Yesterday on Fox News Sunday, Treasury Secretary Steve Mnuchin said the statewide “stay at home” orders could last into June for the majority of Americans.
Already, one in four Americans living in states like California, New York, Illinois, and Texas are under essential lockdown, with the closure of non-essential businesses and a ban on large gatherings.
According to AP, Top Trump administration officials and congressional leaders struggled Monday to finalize a nearly $2 trillion economic rescue package as the coronavirus crisis deepened, even as President Donald Trump seemed to suggest he had qualms about extending the current 15-day suggested shutdown.
But Mnuchin also said the Trump administration is committed to supporting American businesses and workers with loans and other assistance.
“We want all small businesses to keep employees so that they can reopen those businesses quickly when it's medically sufficient,” Mnuchin told FOX Business’ Maria Bartiromo on Monday morning.
He reiterated that any small business with fewer than 500 employees is eligible for a loan amounting to two months of payroll and some overhead and that it will be forgiven if the company keeps its workers or rehires them.
On “CBS This Morning,” Surgeon General Jerome Adams said as he warned the numbers will get worse this week. “I didn’t expect to be starting off my week with such a dire message for America. Things are going to get worse before they get better. We really need everyone to understand this...and lean into what they can do to flatten the curve.”
POTUS recently tweeted "we cannot let the cure be worse than the problem itself." Is there any chance that at the end of the 15-day period we're going to go back to anything like normal?— CBS This Morning (@CBSThisMorning) March 23, 2020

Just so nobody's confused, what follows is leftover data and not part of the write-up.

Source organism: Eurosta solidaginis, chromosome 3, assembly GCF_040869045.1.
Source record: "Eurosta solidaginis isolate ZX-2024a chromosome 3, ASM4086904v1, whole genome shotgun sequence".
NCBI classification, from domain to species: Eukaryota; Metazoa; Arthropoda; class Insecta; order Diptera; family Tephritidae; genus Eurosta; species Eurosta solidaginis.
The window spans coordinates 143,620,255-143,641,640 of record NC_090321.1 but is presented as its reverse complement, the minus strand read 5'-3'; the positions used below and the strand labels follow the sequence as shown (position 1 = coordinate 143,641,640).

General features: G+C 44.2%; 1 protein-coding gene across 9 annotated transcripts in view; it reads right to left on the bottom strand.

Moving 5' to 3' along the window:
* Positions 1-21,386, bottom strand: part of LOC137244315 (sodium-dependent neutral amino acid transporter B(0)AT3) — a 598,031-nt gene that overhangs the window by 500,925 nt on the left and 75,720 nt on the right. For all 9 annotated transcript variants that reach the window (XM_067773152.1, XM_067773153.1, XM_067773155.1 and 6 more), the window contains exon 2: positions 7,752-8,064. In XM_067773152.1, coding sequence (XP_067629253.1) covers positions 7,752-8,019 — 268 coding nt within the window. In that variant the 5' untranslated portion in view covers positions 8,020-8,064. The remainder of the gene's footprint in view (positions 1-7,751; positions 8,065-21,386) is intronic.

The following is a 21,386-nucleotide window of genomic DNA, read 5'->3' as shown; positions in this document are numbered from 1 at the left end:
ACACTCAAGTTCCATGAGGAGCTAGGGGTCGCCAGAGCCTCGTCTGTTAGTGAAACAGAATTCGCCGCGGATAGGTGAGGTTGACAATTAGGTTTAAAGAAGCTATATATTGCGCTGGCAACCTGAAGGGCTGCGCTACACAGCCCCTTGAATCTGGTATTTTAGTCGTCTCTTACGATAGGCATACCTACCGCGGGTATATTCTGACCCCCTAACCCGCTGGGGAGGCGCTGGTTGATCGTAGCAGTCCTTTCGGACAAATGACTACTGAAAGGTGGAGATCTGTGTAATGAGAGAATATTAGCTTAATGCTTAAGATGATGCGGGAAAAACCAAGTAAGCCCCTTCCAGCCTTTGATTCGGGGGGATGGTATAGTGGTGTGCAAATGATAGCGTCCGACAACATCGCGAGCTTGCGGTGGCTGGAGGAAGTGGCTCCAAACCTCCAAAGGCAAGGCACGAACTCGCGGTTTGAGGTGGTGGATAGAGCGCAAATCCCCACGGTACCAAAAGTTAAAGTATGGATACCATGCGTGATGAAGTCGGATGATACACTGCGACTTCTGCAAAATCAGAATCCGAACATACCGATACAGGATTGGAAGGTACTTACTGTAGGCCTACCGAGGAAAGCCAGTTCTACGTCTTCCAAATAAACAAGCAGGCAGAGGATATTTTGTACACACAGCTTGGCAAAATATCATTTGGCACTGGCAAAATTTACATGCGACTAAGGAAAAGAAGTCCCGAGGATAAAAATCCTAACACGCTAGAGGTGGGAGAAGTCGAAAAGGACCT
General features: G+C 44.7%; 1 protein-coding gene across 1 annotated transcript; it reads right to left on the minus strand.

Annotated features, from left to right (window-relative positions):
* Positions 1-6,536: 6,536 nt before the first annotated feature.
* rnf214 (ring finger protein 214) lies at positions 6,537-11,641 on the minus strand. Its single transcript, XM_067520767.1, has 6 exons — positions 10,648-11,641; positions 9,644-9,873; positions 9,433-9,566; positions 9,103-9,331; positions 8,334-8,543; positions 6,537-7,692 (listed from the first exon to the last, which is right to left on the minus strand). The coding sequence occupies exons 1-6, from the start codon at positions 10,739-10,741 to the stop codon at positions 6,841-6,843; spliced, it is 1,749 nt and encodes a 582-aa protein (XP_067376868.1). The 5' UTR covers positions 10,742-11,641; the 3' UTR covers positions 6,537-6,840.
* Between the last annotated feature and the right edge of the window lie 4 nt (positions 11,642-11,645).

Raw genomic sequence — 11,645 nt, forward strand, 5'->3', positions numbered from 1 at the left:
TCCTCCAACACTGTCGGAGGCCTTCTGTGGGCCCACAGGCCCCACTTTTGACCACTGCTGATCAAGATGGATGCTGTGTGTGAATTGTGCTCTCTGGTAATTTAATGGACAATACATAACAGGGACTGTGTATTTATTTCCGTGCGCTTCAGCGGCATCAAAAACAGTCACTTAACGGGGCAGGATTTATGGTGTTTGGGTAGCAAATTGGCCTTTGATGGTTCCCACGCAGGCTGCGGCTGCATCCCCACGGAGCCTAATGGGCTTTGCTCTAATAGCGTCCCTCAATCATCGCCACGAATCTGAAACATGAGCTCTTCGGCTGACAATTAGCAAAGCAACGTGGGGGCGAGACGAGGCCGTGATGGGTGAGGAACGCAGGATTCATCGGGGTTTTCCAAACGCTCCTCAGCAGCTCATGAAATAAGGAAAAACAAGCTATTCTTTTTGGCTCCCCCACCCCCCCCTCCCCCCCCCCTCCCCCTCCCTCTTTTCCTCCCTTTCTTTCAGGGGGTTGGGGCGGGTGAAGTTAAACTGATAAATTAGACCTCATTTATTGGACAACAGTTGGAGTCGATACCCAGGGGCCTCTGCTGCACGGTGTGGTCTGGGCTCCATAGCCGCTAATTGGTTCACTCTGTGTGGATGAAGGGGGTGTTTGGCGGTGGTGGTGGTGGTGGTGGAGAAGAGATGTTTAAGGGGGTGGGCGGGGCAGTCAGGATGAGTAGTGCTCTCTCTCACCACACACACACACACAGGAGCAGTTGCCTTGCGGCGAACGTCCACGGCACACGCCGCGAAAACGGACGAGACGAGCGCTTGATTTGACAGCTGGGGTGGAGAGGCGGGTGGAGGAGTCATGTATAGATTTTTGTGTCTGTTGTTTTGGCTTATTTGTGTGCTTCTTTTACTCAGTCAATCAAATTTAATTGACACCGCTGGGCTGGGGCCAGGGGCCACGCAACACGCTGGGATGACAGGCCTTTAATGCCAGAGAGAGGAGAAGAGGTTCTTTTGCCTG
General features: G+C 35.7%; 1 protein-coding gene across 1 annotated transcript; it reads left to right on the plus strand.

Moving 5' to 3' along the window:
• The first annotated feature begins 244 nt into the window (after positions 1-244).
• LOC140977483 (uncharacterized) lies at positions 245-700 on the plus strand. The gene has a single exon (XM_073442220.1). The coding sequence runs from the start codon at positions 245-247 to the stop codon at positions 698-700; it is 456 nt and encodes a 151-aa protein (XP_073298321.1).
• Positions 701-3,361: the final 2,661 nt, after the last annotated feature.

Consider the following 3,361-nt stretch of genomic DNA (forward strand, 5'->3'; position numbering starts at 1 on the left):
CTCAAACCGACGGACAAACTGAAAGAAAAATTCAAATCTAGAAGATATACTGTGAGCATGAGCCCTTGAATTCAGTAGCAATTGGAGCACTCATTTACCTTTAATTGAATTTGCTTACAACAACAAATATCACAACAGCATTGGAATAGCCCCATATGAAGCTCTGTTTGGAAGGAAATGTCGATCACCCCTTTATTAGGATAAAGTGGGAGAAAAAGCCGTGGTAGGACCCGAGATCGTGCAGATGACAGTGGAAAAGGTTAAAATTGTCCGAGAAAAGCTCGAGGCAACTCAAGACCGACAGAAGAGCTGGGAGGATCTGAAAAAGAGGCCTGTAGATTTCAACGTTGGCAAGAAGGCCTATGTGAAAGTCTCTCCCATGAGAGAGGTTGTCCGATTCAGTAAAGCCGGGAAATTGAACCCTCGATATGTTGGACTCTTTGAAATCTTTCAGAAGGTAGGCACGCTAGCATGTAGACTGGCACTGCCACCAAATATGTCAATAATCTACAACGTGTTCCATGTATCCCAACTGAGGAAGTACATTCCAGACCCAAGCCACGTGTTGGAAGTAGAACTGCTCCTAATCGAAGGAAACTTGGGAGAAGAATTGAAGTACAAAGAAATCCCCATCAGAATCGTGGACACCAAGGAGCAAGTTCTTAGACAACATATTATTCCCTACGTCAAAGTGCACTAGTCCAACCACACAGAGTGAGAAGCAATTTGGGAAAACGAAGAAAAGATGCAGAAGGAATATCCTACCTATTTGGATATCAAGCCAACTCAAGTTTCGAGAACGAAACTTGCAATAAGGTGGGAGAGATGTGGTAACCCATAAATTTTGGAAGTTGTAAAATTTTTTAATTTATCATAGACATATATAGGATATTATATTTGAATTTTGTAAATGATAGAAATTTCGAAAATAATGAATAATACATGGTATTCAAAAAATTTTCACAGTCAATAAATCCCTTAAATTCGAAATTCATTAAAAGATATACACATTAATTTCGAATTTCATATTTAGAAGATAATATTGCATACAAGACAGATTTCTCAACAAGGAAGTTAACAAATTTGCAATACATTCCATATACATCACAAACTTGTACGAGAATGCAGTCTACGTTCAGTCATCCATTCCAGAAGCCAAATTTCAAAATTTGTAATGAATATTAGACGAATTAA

"We know it's going to be a while before life gets back to normal." -- @Surgeon_General pic.twitter.com/cey7jlvLSP
Globally, the coronavirus has infected 349,000 people and killed 15,300, yielding a fatality rate of 4.4 percent.
Italy has been particularly hard hit with over 59,000 confirmed cases and 5,476 deaths. That makes a pretty grim fatality rate of 9.3 percent.
But bear in mind, Italy has a population of 60 million people. Which means barely a tenth of a percent of the population has been infected. And the fact is the vast majority of people who get the virus recover.
Because of Italy’s strict actions on lockdown, the virus may be slowing.
News18.com reports, Italy’s health officials sounded notes of guarded hope after reporting another 651 fatalities on Sunday.
The figure was the second-highest recorded during the crisis and above that officially registered anywhere else in the world in a day.
But it was still lower than the record 793 deaths health officials announced on Saturday.
The number of new infections also rose Sunday by a relatively modest 10.4 percent.
In the U.S., there are more than 35,000 cases so far and 471 deaths, yielding a fatality rate of 1.3 percent – considerably lower. We have a population of about 325 million. If we follow the trajectory of Italy, 325,000 Americans would be infected with the coronavirus in the next couple of weeks, and perhaps 30,000 would perish.
However, some perspective is still needed. The CDC estimates that seasonal influenza has resulted in between 9 million and 45 million illnesses, between 140,000 and 810,000 hospitalizations and between 12,000 and 61,000 deaths ANNUALLY since 2010.
But the bad news is, the flu has a fatality rate of about a tenth of a percent. What has people particularly worried is the much higher fatality rate of coronavirus, particularly among more vulnerable populations — the elderly and those with underlying health issues.
Is the general panic about the pandemic overblown? We’re weeks if not months away from knowing. But in the meantime, we can all do our part by staying safe, staying close to our loved ones and thanking our physicians, nurses, EMTs and first responders for being on the front lines.